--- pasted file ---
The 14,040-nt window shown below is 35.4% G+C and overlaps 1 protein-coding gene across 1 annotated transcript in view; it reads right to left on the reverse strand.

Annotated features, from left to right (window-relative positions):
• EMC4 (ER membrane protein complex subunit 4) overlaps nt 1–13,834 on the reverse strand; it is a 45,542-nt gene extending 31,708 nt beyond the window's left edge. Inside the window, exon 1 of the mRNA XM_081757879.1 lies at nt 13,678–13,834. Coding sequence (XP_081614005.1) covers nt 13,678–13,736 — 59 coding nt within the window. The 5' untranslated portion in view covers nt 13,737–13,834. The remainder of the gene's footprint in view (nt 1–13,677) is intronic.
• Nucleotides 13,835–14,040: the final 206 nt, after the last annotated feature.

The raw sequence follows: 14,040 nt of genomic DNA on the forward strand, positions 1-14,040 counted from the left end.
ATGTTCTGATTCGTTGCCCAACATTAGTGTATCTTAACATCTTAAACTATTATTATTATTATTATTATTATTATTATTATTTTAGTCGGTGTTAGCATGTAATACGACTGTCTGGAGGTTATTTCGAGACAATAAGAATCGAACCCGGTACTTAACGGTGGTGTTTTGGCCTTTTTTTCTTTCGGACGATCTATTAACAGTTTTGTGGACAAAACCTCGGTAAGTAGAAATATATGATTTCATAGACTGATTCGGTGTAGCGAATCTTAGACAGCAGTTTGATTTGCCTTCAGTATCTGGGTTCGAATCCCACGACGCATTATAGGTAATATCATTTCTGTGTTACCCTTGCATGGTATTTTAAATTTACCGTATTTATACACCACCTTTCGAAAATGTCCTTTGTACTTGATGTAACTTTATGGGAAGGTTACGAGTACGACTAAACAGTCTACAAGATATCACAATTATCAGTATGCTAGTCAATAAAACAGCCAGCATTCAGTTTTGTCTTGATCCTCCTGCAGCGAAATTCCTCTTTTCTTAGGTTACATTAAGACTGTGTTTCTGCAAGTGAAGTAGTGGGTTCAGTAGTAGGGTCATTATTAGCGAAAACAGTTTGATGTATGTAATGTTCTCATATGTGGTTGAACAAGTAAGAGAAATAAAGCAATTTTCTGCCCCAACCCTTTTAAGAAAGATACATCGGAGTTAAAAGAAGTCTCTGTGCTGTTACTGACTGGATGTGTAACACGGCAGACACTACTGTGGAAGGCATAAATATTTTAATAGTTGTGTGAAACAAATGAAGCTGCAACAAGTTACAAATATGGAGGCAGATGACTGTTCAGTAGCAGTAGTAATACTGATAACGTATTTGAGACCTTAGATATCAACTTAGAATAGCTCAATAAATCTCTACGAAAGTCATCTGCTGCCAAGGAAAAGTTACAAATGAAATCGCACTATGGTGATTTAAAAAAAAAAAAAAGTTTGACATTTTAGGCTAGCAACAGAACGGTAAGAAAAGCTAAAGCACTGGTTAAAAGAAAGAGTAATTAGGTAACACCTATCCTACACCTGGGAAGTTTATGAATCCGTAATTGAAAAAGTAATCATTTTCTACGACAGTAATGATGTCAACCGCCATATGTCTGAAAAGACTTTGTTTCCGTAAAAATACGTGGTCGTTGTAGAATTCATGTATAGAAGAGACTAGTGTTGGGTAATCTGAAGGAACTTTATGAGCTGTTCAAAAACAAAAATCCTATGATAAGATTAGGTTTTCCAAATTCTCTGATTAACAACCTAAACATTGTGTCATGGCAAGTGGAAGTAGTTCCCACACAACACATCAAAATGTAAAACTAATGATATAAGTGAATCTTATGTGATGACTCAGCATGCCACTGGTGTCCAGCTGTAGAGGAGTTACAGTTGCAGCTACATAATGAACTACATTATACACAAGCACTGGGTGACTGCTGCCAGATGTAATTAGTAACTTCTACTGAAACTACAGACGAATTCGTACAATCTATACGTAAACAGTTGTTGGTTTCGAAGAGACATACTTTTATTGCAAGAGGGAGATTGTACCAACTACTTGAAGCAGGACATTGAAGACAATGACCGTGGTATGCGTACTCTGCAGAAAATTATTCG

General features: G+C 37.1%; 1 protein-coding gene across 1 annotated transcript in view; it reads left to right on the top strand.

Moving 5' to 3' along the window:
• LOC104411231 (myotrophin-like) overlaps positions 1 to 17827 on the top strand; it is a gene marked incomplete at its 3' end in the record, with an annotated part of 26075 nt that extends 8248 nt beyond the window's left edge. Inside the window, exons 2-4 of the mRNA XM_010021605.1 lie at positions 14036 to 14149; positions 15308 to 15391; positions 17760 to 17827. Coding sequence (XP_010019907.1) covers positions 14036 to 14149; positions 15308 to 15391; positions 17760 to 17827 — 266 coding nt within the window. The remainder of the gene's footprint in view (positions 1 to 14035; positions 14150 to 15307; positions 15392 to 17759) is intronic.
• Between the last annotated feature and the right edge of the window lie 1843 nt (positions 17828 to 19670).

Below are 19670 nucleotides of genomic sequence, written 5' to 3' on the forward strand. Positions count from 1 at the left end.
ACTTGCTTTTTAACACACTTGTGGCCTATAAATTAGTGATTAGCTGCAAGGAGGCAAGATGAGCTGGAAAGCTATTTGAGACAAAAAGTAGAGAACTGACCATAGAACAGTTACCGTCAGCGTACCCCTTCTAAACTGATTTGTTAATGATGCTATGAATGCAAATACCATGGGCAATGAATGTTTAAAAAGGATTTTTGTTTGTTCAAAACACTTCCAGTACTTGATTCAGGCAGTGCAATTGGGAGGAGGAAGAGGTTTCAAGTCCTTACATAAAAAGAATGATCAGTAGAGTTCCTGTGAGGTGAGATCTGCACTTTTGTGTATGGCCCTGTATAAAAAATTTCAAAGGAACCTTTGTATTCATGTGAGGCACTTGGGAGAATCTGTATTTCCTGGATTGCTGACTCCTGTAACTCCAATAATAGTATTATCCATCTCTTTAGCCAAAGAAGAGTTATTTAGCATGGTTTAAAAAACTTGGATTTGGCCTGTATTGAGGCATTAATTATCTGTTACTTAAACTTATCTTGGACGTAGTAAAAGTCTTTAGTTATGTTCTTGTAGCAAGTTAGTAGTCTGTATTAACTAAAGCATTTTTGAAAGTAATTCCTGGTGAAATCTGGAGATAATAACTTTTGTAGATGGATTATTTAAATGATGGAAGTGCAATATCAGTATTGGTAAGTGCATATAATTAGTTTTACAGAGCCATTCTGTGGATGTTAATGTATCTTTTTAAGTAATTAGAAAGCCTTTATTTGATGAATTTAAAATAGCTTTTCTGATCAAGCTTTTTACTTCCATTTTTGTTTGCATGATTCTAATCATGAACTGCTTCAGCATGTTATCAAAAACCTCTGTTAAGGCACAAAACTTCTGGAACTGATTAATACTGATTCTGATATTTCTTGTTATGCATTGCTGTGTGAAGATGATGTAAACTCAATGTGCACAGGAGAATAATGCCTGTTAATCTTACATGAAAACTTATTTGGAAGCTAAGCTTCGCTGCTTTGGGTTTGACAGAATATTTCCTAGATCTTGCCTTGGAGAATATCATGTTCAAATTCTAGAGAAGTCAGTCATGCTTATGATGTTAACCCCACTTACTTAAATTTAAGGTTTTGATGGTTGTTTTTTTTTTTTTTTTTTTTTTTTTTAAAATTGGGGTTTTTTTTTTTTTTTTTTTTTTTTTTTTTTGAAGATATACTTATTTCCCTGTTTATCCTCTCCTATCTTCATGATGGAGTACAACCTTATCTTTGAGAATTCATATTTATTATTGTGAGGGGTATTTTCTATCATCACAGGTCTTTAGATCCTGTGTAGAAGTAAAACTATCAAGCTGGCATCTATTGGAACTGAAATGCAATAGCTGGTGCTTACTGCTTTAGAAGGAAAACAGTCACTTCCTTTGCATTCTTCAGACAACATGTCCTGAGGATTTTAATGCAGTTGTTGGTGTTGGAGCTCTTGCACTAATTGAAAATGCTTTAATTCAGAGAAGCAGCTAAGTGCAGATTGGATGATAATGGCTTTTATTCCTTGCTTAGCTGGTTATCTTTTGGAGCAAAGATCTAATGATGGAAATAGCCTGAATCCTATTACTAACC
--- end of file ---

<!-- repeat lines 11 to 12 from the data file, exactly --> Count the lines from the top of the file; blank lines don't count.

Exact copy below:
Below are 19670 nucleotides of genomic sequence, written 5' to 3' on the forward strand. Positions count from 1 at the left end.
ACTTGCTTTTTAACACACTTGTGGCCTATAAATTAGTGATTAGCTGCAAGGAGGCAAGATGAGCTGGAAAGCTATTTGAGACAAAAAGTAGAGAACTGACCATAGAACAGTTACCGTCAGCGTACCCCTTCTAAACTGATTTGTTAATGATGCTATGAATGCAAATACCATGGGCAATGAATGTTTAAAAAGGATTTTTGTTTGTTCAAAACACTTCCAGTACTTGATTCAGGCAGTGCAATTGGGAGGAGGAAGAGGTTTCAAGTCCTTACATAAAAAGAATGATCAGTAGAGTTCCTGTGAGGTGAGATCTGCACTTTTGTGTATGGCCCTGTATAAAAAATTTCAAAGGAACCTTTGTATTCATGTGAGGCACTTGGGAGAATCTGTATTTCCTGGATTGCTGACTCCTGTAACTCCAATAATAGTATTATCCATCTCTTTAGCCAAAGAAGAGTTATTTAGCATGGTTTAAAAAACTTGGATTTGGCCTGTATTGAGGCATTAATTATCTGTTACTTAAACTTATCTTGGACGTAGTAAAAGTCTTTAGTTATGTTCTTGTAGCAAGTTAGTAGTCTGTATTAACTAAAGCATTTTTGAAAGTAATTCCTGGTGAAATCTGGAGATAATAACTTTTGTAGATGGATTATTTAAATGATGGAAGTGCAATATCAGTATTGGTAAGTGCATATAATTAGTTTTACAGAGCCATTCTGTGGATGTTAATGTATCTTTTTAAGTAATTAGAAAGCCTTTATTTGATGAATTTAAAATAGCTTTTCTGATCAAGCTTTTTACTTCCATTTTTGTTTGCATGATTCTAATCATGAACTGCTTCAGCATGTTATCAAAAACCTCTGTTAAGGCACAAAACTTCTGGAACTGATTAATACTGATTCTGATATTTCTTGTTATGCATTGCTGTGTGAAGATGATGTAAACTCAATGTGCACAGGAGAATAATGCCTGTTAATCTTACATGAAAACTTATTTGGAAGCTAAGCTTCGCTGCTTTGGGTTTGACAGAATATTTCCTAGATCTTGCCTTGGAGAATATCATGTTCAAATTCTAGAGAAGTCAGTCATGCTTATGATGTTAACCCCACTTACTTAAATTTAAGGTTTTGATGGTTGTTTTTTTTTTTTTTTTTTTTTTTTTTAAAATTGGGGTTTTTTTTTTTTTTTTTTTTTTTTTTTTTTGAAGATATACTTATTTCCCTGTTTATCCTCTCCTATCTTCATGATGGAGTACAACCTTATCTTTGAGAATTCATATTTATTATTGTGAGGGGTATTTTCTATCATCACAGGTCTTTAGATCCTGTGTAGAAGTAAAACTATCAAGCTGGCATCTATTGGAACTGAAATGCAATAGCTGGTGCTTACTGCTTTAGAAGGAAAACAGTCACTTCCTTTGCATTCTTCAGACAACATGTCCTGAGGATTTTAATGCAGTTGTTGGTGTTGGAGCTCTTGCACTAATTGAAAATGCTTTAATTCAGAGAAGCAGCTAAGTGCAGATTGGATGATAATGGCTTTTATTCCTTGCTTAGCTGGTTATCTTTTGGAGCAAAGATCTAATGATGGAAATAGCCTGAATCCTATTACTAACC